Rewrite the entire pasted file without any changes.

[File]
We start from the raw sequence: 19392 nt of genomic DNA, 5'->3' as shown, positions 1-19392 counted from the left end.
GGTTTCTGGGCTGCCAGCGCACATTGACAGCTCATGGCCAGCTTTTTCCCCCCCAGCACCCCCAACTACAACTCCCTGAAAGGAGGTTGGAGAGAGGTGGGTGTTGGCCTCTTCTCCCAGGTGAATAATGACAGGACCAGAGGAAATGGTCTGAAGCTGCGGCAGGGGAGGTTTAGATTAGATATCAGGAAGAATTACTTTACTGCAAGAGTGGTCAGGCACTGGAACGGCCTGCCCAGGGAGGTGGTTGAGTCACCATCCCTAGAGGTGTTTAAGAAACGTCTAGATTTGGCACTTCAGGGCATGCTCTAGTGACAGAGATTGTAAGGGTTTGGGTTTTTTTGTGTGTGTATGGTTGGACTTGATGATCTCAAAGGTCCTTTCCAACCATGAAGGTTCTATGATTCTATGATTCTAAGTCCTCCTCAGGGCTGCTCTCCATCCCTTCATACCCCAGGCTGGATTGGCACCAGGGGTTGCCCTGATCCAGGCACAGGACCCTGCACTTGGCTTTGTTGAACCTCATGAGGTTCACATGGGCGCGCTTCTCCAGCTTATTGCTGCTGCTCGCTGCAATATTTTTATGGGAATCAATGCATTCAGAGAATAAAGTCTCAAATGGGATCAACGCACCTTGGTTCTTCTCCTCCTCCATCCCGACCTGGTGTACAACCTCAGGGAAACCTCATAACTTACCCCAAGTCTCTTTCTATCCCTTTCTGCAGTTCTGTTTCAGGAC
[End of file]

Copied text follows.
We start from the raw sequence: 19392 nt of genomic DNA, 5'->3' as shown, positions 1-19392 counted from the left end.
GGTTTCTGGGCTGCCAGCGCACATTGACAGCTCATGGCCAGCTTTTTCCCCCCCAGCACCCCCAACTACAACTCCCTGAAAGGAGGTTGGAGAGAGGTGGGTGTTGGCCTCTTCTCCCAGGTGAATAATGACAGGACCAGAGGAAATGGTCTGAAGCTGCGGCAGGGGAGGTTTAGATTAGATATCAGGAAGAATTACTTTACTGCAAGAGTGGTCAGGCACTGGAACGGCCTGCCCAGGGAGGTGGTTGAGTCACCATCCCTAGAGGTGTTTAAGAAACGTCTAGATTTGGCACTTCAGGGCATGCTCTAGTGACAGAGATTGTAAGGGTTTGGGTTTTTTTGTGTGTGTATGGTTGGACTTGATGATCTCAAAGGTCCTTTCCAACCATGAAGGTTCTATGATTCTATGATTCTAAGTCCTCCTCAGGGCTGCTCTCCATCCCTTCATACCCCAGGCTGGATTGGCACCAGGGGTTGCCCTGATCCAGGCACAGGACCCTGCACTTGGCTTTGTTGAACCTCATGAGGTTCACATGGGCGCGCTTCTCCAGCTTATTGCTGCTGCTCGCTGCAATATTTTTATGGGAATCAATGCATTCAGAGAATAAAGTCTCAAATGGGATCAACGCACCTTGGTTCTTCTCCTCCTCCATCCCGACCTGGTGTACAACCTCAGGGAAACCTCATAACTTACCCCAAGTCTCTTTCTATCCCTTTCTGCAGTTCTGTTTCAGGAC